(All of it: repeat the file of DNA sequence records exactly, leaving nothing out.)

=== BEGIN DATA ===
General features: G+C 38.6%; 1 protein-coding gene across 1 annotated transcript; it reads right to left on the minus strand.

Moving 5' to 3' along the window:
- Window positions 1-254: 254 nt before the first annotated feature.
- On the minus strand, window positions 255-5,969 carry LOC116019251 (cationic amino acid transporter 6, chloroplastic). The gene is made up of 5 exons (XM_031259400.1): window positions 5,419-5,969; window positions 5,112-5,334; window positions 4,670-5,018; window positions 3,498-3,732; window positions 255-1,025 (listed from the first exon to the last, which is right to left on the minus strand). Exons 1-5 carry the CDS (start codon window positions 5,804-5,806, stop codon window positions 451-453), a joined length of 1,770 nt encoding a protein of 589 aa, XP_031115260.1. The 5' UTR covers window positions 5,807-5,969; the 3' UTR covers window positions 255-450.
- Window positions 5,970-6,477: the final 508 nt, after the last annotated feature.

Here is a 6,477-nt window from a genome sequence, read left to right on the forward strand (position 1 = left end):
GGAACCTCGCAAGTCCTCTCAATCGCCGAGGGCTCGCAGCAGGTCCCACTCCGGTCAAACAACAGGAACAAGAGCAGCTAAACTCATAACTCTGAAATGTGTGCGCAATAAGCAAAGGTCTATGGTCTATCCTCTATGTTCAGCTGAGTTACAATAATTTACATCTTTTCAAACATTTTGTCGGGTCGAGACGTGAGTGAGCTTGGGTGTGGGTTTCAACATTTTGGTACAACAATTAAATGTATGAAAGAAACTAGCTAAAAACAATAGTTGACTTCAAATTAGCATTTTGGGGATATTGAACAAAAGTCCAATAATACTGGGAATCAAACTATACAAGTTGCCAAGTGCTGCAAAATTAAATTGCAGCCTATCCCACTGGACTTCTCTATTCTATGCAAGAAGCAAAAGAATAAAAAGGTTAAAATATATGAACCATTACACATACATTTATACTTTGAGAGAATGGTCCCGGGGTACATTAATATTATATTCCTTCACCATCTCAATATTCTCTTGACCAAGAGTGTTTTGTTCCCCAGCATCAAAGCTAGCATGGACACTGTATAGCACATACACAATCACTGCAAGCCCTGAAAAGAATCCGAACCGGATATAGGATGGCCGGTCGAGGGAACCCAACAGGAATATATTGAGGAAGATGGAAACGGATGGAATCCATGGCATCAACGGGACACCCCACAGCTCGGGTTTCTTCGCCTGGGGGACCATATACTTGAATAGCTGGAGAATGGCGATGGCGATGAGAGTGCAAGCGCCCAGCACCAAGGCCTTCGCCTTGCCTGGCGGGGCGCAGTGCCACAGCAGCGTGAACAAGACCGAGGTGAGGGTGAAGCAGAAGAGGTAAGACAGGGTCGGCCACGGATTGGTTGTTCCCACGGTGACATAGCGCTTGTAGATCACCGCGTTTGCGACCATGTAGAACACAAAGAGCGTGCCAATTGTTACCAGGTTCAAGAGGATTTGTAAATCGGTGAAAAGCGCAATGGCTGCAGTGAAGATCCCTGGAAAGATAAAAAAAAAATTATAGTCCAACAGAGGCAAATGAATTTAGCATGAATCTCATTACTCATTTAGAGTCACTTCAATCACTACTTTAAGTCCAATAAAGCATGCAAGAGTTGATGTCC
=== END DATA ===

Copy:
General features: G+C 38.6%; 1 protein-coding gene across 1 annotated transcript; it reads right to left on the minus strand.

Moving 5' to 3' along the window:
- Window positions 1-254: 254 nt before the first annotated feature.
- On the minus strand, window positions 255-5,969 carry LOC116019251 (cationic amino acid transporter 6, chloroplastic). The gene is made up of 5 exons (XM_031259400.1): window positions 5,419-5,969; window positions 5,112-5,334; window positions 4,670-5,018; window positions 3,498-3,732; window positions 255-1,025 (listed from the first exon to the last, which is right to left on the minus strand). Exons 1-5 carry the CDS (start codon window positions 5,804-5,806, stop codon window positions 451-453), a joined length of 1,770 nt encoding a protein of 589 aa, XP_031115260.1. The 5' UTR covers window positions 5,807-5,969; the 3' UTR covers window positions 255-450.
- Window positions 5,970-6,477: the final 508 nt, after the last annotated feature.

Here is a 6,477-nt window from a genome sequence, read left to right on the forward strand (position 1 = left end):
GGAACCTCGCAAGTCCTCTCAATCGCCGAGGGCTCGCAGCAGGTCCCACTCCGGTCAAACAACAGGAACAAGAGCAGCTAAACTCATAACTCTGAAATGTGTGCGCAATAAGCAAAGGTCTATGGTCTATCCTCTATGTTCAGCTGAGTTACAATAATTTACATCTTTTCAAACATTTTGTCGGGTCGAGACGTGAGTGAGCTTGGGTGTGGGTTTCAACATTTTGGTACAACAATTAAATGTATGAAAGAAACTAGCTAAAAACAATAGTTGACTTCAAATTAGCATTTTGGGGATATTGAACAAAAGTCCAATAATACTGGGAATCAAACTATACAAGTTGCCAAGTGCTGCAAAATTAAATTGCAGCCTATCCCACTGGACTTCTCTATTCTATGCAAGAAGCAAAAGAATAAAAAGGTTAAAATATATGAACCATTACACATACATTTATACTTTGAGAGAATGGTCCCGGGGTACATTAATATTATATTCCTTCACCATCTCAATATTCTCTTGACCAAGAGTGTTTTGTTCCCCAGCATCAAAGCTAGCATGGACACTGTATAGCACATACACAATCACTGCAAGCCCTGAAAAGAATCCGAACCGGATATAGGATGGCCGGTCGAGGGAACCCAACAGGAATATATTGAGGAAGATGGAAACGGATGGAATCCATGGCATCAACGGGACACCCCACAGCTCGGGTTTCTTCGCCTGGGGGACCATATACTTGAATAGCTGGAGAATGGCGATGGCGATGAGAGTGCAAGCGCCCAGCACCAAGGCCTTCGCCTTGCCTGGCGGGGCGCAGTGCCACAGCAGCGTGAACAAGACCGAGGTGAGGGTGAAGCAGAAGAGGTAAGACAGGGTCGGCCACGGATTGGTTGTTCCCACGGTGACATAGCGCTTGTAGATCACCGCGTTTGCGACCATGTAGAACACAAAGAGCGTGCCAATTGTTACCAGGTTCAAGAGGATTTGTAAATCGGTGAAAAGCGCAATGGCTGCAGTGAAGATCCCTGGAAAGATAAAAAAAAAATTATAGTCCAACAGAGGCAAATGAATTTAGCATGAATCTCATTACTCATTTAGAGTCACTTCAATCACTACTTTAAGTCCAATAAAGCATGCAAGAGTTGATGTCC